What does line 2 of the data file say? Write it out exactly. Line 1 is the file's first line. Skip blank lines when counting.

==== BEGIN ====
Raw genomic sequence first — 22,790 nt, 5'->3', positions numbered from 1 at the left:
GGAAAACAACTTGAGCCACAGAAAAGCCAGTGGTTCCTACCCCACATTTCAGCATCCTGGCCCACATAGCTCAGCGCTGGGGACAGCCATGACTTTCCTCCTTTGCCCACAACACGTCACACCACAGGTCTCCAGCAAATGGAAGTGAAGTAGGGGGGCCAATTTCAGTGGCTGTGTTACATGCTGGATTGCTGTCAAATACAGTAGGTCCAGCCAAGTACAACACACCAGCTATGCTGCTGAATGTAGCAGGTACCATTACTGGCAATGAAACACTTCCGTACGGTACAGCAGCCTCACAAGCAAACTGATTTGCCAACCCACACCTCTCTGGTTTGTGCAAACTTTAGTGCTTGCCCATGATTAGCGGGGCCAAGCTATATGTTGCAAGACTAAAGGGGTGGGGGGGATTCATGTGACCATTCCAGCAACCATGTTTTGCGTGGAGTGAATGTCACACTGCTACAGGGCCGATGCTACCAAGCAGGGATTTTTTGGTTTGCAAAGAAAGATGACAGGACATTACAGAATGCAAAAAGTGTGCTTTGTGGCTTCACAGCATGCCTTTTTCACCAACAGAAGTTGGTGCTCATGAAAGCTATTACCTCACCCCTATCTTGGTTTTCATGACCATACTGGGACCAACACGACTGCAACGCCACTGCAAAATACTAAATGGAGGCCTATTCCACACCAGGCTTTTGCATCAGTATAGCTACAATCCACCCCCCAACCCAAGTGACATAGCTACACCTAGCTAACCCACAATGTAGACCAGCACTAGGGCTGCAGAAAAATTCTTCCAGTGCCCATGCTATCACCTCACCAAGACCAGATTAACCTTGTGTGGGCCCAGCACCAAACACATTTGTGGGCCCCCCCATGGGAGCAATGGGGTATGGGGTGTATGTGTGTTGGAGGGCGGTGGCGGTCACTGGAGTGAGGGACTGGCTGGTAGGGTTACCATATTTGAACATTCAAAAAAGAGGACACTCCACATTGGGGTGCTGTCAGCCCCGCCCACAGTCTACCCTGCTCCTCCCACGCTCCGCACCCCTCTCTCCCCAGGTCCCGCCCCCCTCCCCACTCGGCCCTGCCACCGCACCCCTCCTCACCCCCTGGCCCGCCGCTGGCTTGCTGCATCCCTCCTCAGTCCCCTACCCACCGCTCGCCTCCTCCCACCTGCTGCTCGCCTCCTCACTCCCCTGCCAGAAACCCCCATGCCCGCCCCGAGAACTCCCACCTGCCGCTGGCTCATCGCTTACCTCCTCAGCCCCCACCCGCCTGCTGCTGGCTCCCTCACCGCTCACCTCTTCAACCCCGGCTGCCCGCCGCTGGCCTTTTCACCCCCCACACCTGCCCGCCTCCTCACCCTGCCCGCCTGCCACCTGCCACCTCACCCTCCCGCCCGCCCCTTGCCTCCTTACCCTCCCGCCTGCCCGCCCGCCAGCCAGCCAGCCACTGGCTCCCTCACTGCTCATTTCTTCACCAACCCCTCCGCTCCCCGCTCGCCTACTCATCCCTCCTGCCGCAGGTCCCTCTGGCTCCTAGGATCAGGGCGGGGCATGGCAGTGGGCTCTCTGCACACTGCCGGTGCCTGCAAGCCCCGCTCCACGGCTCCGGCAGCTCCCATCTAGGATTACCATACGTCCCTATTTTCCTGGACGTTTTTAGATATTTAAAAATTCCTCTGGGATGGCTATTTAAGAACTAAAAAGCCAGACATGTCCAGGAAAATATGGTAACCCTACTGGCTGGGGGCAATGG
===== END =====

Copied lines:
GGAAAACAACTTGAGCCACAGAAAAGCCAGTGGTTCCTACCCCACATTTCAGCATCCTGGCCCACATAGCTCAGCGCTGGGGACAGCCATGACTTTCCTCCTTTGCCCACAACACGTCACACCACAGGTCTCCAGCAAATGGAAGTGAAGTAGGGGGGCCAATTTCAGTGGCTGTGTTACATGCTGGATTGCTGTCAAATACAGTAGGTCCAGCCAAGTACAACACACCAGCTATGCTGCTGAATGTAGCAGGTACCATTACTGGCAATGAAACACTTCCGTACGGTACAGCAGCCTCACAAGCAAACTGATTTGCCAACCCACACCTCTCTGGTTTGTGCAAACTTTAGTGCTTGCCCATGATTAGCGGGGCCAAGCTATATGTTGCAAGACTAAAGGGGTGGGGGGGATTCATGTGACCATTCCAGCAACCATGTTTTGCGTGGAGTGAATGTCACACTGCTACAGGGCCGATGCTACCAAGCAGGGATTTTTTGGTTTGCAAAGAAAGATGACAGGACATTACAGAATGCAAAAAGTGTGCTTTGTGGCTTCACAGCATGCCTTTTTCACCAACAGAAGTTGGTGCTCATGAAAGCTATTACCTCACCCCTATCTTGGTTTTCATGACCATACTGGGACCAACACGACTGCAACGCCACTGCAAAATACTAAATGGAGGCCTATTCCACACCAGGCTTTTGCATCAGTATAGCTACAATCCACCCCCCAACCCAAGTGACATAGCTACACCTAGCTAACCCACAATGTAGACCAGCACTAGGGCTGCAGAAAAATTCTTCCAGTGCCCATGCTATCACCTCACCAAGACCAGATTAACCTTGTGTGGGCCCAGCACCAAACACATTTGTGGGCCCCCCCATGGGAGCAATGGGGTATGGGGTGTATGTGTGTTGGAGGGCGGTGGCGGTCACTGGAGTGAGGGACTGGCTGGTAGGGTTACCATATTTGAACATTCAAAAAAGAGGACACTCCACATTGGGGTGCTGTCAGCCCCGCCCACAGTCTACCCTGCTCCTCCCACGCTCCGCACCCCTCTCTCCCCAGGTCCCGCCCCCCTCCCCACTCGGCCCTGCCACCGCACCCCTCCTCACCCCCTGGCCCGCCGCTGGCTTGCTGCATCCCTCCTCAGTCCCCTACCCACCGCTCGCCTCCTCCCACCTGCTGCTCGCCTCCTCACTCCCCTGCCAGAAACCCCCATGCCCGCCCCGAGAACTCCCACCTGCCGCTGGCTCATCGCTTACCTCCTCAGCCCCCACCCGCCTGCTGCTGGCTCCCTCACCGCTCACCTCTTCAACCCCGGCTGCCCGCCGCTGGCCTTTTCACCCCCCACACCTGCCCGCCTCCTCACCCTGCCCGCCTGCCACCTGCCACCTCACCCTCCCGCCCGCCCCTTGCCTCCTTACCCTCCCGCCTGCCCGCCCGCCAGCCAGCCAGCCACTGGCTCCCTCACTGCTCATTTCTTCACCAACCCCTCCGCTCCCCGCTCGCCTACTCATCCCTCCTGCCGCAGGTCCCTCTGGCTCCTAGGATCAGGGCGGGGCATGGCAGTGGGCTCTCTGCACACTGCCGGTGCCTGCAAGCCCCGCTCCACGGCTCCGGCAGCTCCCATCTAGGATTACCATACGTCCCTATTTTCCTGGACGTTTTTAGATATTTAAAAATTCCTCTGGGATGGCTATTTAAGAACTAAAAAGCCAGACATGTCCAGGAAAATATGGTAACCCTACTGGCTGGGGGCAATGG